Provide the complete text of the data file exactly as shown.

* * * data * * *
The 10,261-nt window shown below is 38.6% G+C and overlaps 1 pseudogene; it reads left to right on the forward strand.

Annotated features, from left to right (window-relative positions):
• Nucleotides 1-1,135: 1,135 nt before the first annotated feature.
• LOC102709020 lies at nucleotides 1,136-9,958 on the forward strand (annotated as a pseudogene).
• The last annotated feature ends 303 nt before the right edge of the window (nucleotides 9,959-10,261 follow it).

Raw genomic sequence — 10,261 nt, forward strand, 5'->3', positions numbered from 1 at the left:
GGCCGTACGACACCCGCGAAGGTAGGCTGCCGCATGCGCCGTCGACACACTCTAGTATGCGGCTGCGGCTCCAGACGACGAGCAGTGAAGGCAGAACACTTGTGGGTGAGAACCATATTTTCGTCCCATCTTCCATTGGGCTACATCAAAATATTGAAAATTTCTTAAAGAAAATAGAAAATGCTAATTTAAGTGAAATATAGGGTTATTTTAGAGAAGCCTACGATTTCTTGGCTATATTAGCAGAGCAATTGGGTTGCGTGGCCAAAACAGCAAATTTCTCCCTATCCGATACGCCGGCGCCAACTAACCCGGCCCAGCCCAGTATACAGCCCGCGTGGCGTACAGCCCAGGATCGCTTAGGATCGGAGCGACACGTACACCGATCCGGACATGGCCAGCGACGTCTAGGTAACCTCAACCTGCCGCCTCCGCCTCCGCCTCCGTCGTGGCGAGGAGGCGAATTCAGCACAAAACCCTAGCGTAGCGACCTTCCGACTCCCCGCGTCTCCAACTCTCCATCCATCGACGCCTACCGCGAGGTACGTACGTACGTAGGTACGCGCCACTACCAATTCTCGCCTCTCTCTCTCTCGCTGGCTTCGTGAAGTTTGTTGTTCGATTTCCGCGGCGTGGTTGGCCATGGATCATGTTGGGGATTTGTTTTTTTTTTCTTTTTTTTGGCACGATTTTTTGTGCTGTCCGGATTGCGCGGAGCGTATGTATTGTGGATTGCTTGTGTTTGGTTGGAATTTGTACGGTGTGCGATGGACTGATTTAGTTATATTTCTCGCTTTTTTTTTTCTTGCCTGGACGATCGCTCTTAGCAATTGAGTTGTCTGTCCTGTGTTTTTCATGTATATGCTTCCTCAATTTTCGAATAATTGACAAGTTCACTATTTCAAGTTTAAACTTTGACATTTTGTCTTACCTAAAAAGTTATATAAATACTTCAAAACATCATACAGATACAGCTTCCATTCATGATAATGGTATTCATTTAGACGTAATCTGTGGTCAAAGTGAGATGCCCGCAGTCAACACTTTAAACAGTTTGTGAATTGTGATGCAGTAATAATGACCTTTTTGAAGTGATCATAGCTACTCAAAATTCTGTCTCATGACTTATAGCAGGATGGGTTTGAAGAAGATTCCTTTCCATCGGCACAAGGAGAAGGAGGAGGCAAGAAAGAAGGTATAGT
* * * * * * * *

The 10,261-nt window shown below is 38.6% G+C and overlaps 1 pseudogene; it reads left to right on the forward strand.

Annotated features, from left to right (window-relative positions):
• Nucleotides 1-1,135: 1,135 nt before the first annotated feature.
• LOC102709020 lies at nucleotides 1,136-9,958 on the forward strand (annotated as a pseudogene).
• The last annotated feature ends 303 nt before the right edge of the window (nucleotides 9,959-10,261 follow it).

Raw genomic sequence — 10,261 nt, forward strand, 5'->3', positions numbered from 1 at the left:
GGCCGTACGACACCCGCGAAGGTAGGCTGCCGCATGCGCCGTCGACACACTCTAGTATGCGGCTGCGGCTCCAGACGACGAGCAGTGAAGGCAGAACACTTGTGGGTGAGAACCATATTTTCGTCCCATCTTCCATTGGGCTACATCAAAATATTGAAAATTTCTTAAAGAAAATAGAAAATGCTAATTTAAGTGAAATATAGGGTTATTTTAGAGAAGCCTACGATTTCTTGGCTATATTAGCAGAGCAATTGGGTTGCGTGGCCAAAACAGCAAATTTCTCCCTATCCGATACGCCGGCGCCAACTAACCCGGCCCAGCCCAGTATACAGCCCGCGTGGCGTACAGCCCAGGATCGCTTAGGATCGGAGCGACACGTACACCGATCCGGACATGGCCAGCGACGTCTAGGTAACCTCAACCTGCCGCCTCCGCCTCCGCCTCCGTCGTGGCGAGGAGGCGAATTCAGCACAAAACCCTAGCGTAGCGACCTTCCGACTCCCCGCGTCTCCAACTCTCCATCCATCGACGCCTACCGCGAGGTACGTACGTACGTAGGTACGCGCCACTACCAATTCTCGCCTCTCTCTCTCTCGCTGGCTTCGTGAAGTTTGTTGTTCGATTTCCGCGGCGTGGTTGGCCATGGATCATGTTGGGGATTTGTTTTTTTTTTCTTTTTTTTGGCACGATTTTTTGTGCTGTCCGGATTGCGCGGAGCGTATGTATTGTGGATTGCTTGTGTTTGGTTGGAATTTGTACGGTGTGCGATGGACTGATTTAGTTATATTTCTCGCTTTTTTTTTTCTTGCCTGGACGATCGCTCTTAGCAATTGAGTTGTCTGTCCTGTGTTTTTCATGTATATGCTTCCTCAATTTTCGAATAATTGACAAGTTCACTATTTCAAGTTTAAACTTTGACATTTTGTCTTACCTAAAAAGTTATATAAATACTTCAAAACATCATACAGATACAGCTTCCATTCATGATAATGGTATTCATTTAGACGTAATCTGTGGTCAAAGTGAGATGCCCGCAGTCAACACTTTAAACAGTTTGTGAATTGTGATGCAGTAATAATGACCTTTTTGAAGTGATCATAGCTACTCAAAATTCTGTCTCATGACTTATAGCAGGATGGGTTTGAAGAAGATTCCTTTCCATCGGCACAAGGAGAAGGAGGAGGCAAGAAAGAAGGTATAGT